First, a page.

With our chances, it is like gambling on making a family and you don’t know what will happen. We could easily just be giving away those funds for nothing, so we have even been discussing other options like sperm donors and the original plan of ICSI. (See So You’re Saying There’s A Chance?)

Depending on the Crohn’s medications, my remission, and my appointments for scopes and scans, we may not be doing IUI #1 – or anything for TTC- until we can figure out my issues, that is if we ever get them under control.  (TTC: trying to conceive)

I won’t get prescribed medication for my Crohn’s until after the Double Balloon Endoscopy most likely, and most GI doctors suggest waiting until you are in remission for roughly 6 months before trying for pregnancy because active Crohn’s can lead to miscarriages, and some medications are harmful toward the fetus.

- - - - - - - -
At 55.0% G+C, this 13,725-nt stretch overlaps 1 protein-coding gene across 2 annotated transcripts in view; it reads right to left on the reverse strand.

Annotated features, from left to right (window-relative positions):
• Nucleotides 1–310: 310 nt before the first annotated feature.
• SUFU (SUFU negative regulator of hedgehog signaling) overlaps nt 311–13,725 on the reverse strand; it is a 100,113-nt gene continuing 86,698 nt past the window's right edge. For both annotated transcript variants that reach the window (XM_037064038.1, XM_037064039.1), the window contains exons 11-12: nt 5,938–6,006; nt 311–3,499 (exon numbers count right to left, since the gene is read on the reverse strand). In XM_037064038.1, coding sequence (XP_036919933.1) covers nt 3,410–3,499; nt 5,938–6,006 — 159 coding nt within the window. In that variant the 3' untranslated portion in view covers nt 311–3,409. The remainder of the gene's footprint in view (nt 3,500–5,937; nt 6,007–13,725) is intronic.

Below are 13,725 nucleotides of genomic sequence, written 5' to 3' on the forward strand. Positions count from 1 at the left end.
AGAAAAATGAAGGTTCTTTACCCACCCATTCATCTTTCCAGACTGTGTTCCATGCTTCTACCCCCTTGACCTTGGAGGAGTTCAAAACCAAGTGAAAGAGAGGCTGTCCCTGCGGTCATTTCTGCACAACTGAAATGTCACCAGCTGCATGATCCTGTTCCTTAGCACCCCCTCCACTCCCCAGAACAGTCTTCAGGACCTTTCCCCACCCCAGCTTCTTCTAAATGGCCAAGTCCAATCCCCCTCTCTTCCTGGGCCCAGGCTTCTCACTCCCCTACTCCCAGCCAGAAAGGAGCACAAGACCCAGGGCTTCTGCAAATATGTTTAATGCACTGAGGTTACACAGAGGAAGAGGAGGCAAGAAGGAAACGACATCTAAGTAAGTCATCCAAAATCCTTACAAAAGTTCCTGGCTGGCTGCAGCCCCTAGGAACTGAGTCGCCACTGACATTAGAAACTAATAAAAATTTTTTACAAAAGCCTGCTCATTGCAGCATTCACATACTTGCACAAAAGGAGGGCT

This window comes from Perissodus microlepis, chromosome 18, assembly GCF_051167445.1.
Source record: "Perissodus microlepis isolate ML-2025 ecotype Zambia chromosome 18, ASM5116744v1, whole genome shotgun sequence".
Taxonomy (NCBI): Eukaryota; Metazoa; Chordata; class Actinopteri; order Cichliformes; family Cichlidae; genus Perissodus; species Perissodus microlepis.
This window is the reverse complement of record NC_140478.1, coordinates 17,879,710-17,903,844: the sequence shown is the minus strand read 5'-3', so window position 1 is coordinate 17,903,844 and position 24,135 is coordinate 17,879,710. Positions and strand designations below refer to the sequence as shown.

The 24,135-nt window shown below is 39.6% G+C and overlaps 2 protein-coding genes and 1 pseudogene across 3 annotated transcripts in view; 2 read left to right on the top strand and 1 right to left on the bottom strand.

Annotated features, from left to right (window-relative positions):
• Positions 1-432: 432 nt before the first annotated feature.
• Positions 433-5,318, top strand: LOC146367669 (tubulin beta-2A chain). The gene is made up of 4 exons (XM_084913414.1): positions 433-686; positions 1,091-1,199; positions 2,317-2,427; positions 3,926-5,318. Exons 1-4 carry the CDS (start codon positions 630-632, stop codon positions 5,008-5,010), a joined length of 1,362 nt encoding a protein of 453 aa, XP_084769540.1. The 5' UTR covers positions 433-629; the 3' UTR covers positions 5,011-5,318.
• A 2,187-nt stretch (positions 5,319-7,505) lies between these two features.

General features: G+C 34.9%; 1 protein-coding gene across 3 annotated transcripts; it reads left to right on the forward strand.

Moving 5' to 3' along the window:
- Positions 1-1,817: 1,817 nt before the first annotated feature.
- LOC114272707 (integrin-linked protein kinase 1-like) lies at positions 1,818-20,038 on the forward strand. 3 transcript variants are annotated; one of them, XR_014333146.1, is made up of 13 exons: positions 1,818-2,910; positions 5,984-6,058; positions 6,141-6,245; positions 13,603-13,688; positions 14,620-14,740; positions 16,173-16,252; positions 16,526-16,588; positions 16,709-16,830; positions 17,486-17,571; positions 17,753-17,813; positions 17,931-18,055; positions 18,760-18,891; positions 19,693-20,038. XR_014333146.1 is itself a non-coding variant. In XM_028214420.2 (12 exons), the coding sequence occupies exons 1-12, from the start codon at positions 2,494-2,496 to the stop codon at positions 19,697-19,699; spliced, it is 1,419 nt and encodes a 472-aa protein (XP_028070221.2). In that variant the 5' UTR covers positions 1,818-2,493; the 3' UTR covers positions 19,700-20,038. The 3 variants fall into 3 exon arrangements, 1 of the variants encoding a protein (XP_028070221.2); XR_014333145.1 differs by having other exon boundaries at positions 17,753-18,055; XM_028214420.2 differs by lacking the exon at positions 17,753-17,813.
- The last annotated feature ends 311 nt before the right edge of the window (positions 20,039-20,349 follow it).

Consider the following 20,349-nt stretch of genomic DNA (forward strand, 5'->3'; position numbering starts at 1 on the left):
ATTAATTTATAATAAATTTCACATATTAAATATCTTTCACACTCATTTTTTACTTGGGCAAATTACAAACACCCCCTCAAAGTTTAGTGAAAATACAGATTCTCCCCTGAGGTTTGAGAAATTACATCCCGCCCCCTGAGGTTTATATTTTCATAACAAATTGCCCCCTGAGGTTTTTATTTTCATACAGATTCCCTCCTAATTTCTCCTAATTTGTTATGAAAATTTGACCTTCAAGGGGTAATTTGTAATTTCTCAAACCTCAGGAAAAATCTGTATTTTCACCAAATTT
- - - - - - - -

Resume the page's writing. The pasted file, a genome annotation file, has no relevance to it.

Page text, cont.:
This could mean we have to wait until next year for us to even try the IUI, and that is only if we can get my symptoms under control, and if we can find medication for long term care, like Remicade or Humira.

So, for now, our infertility journey keeps getting pushed farther and farther away from me. And it’s breaking my heart.

We just can’t catch a break it seems.

In other news, I have my Occupational Therapy Musculoskeletal (MSK) consult this Monday for my DeQuervains tenosynovitis in my hands, so hopefully that’s one issue we can get under control.